What is Salman Khan about?
unlike say Salman who was the romantic hero, the comedy star of Dhawan’s films, also the one who attempted masala even if unsuccessfully initially or at a smaller scale. Even then it was a challenge for him to remain relevant for most of the past decade. Salman though is in a way an interesting star. He seems to represent the ‘detritus’ of all other stars or a ‘home’ for that which cannot be incorporated under any other star signature. Salman depends on being other to whatever the established order is. He is the true Bollywood ‘joker in the pack’ or the ‘terrorist’ (which might be the same thing) of the system. Which is precisely why his off screen ‘bad behavior’ (ranging from some truly anti-social stuff to simpler examples of ‘bad manners’ where he says impolite things about other stars) is completely comprehensible and even ‘excused’ by everyone. Salman in short depends on never being the topmost star but always serving as a reaction to whatever happens at the top. And so note how when SRK was well embarked on the Yashraj path and Aamir was trying to reinvent himself as a meaningful star Salman had no plan as such except to be a kind of ‘id’ hero. This is what the Dhawan films represented and he never quite lost this persona (so for example he seems a little crazy even in HDDCS.. to make his appear ‘sane’ Barjatya had to almost render him mute in HSSH!) and was eventually able to recycle it into a certain picaresque mode of masala with the over the top hero. But the classic symptom of all this is actually Jab Pyar Kissise Hota Hai, a love story from the late 90s which follows the Yashraj model except for one crucial and quite subversive (for the times) difference — a love child suddenly turns up to haunt Salman’s romance! This is an old 60s/70s trope except that in the clinical, anodyne world of 90s romance/sexuality (but what sexuality?!) it became shocking!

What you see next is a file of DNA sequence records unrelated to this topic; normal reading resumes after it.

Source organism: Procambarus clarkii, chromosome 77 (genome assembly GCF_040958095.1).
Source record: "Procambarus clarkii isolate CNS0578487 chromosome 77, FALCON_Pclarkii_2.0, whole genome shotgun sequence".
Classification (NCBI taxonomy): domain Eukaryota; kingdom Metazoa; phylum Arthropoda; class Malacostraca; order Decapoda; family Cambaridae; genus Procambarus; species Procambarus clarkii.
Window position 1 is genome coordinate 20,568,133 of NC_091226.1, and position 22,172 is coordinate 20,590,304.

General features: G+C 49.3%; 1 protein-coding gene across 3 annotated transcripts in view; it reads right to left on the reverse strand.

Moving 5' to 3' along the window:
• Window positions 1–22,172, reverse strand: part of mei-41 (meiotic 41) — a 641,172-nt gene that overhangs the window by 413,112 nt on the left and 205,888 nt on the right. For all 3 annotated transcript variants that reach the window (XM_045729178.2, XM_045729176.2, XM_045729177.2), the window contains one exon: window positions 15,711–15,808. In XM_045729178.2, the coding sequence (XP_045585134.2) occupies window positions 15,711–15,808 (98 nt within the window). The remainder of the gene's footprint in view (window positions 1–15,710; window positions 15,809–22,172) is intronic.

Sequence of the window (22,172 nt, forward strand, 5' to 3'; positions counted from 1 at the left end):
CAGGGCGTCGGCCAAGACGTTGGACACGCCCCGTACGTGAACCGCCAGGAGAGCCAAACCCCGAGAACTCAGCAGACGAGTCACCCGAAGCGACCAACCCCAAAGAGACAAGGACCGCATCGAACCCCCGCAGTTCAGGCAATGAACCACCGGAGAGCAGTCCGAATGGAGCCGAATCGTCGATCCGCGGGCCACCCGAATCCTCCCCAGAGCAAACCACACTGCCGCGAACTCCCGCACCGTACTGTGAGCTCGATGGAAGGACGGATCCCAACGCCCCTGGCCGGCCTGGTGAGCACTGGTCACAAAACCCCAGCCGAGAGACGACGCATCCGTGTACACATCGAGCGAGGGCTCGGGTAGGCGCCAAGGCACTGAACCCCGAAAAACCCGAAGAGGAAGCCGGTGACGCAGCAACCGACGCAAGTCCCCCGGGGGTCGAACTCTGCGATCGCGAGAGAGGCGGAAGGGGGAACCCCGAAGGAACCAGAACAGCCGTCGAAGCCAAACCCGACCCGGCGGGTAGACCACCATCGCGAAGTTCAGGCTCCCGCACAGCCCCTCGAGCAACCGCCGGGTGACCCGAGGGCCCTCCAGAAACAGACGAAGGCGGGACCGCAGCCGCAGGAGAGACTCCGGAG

Note how in the SRK/Yashraj dominant ideological system Aamir overcame it by superseding it and by going ‘prestige’. But Salman could also never be accounted by this ‘hegemony’ simply by being who he was! The whole idea that Salman has always been one of the biggest stars misses the point completely in one sense (if the box office is the guarantee of this Salman was nowhere for long stretches, if it was about critical success he was equally non-absent) but is right in a different way (the box office confirms the present hegemony, Salman as the other to this had to be less successful in a literal sense! Therefore it has been sort of received opinion on him, and him alone, to not confuse his stardom with the day to day box office score. It is not just his fans but ‘everyone’ who more or less accepts this. A luxury even SRK cannot afford!).
This is why Dabanng is dangerous for Salman. In terms of its great success it confirms Salman’s stardom but he precisely does not have to prove anything beyond this. Hence if he suddenly got more sensible about his career and if his upcoming films all started doing well he would lose his basic symbolic charge. Because then he would seem like other stars, riding the right Bollywood waves. When he did Dhawan in the 90s and became a kind of heir to Govinda in those films this was rather ‘strange’ given his own romantic past. But pulling off an Akshay in Bazmee’s comedies wouldn’t be very subversive at all. Similarly the better masala path for him is paradoxically Veer not Wanted! In short box office disappointment is built into the Salman narrative (recall how even the Dhawan stuff though it kept giving him successes was deconstructive for the MPK and HAHK chocolate hero) as his enabling factor. Having said that even the Wanted alternative is about being ‘other’ to the New Indian Bollywood that everyone else is following in most ways. In other words such a persona even in rather weak films could potentially argue ‘against’ the present and be seen as subverting New Indian mores to this degree.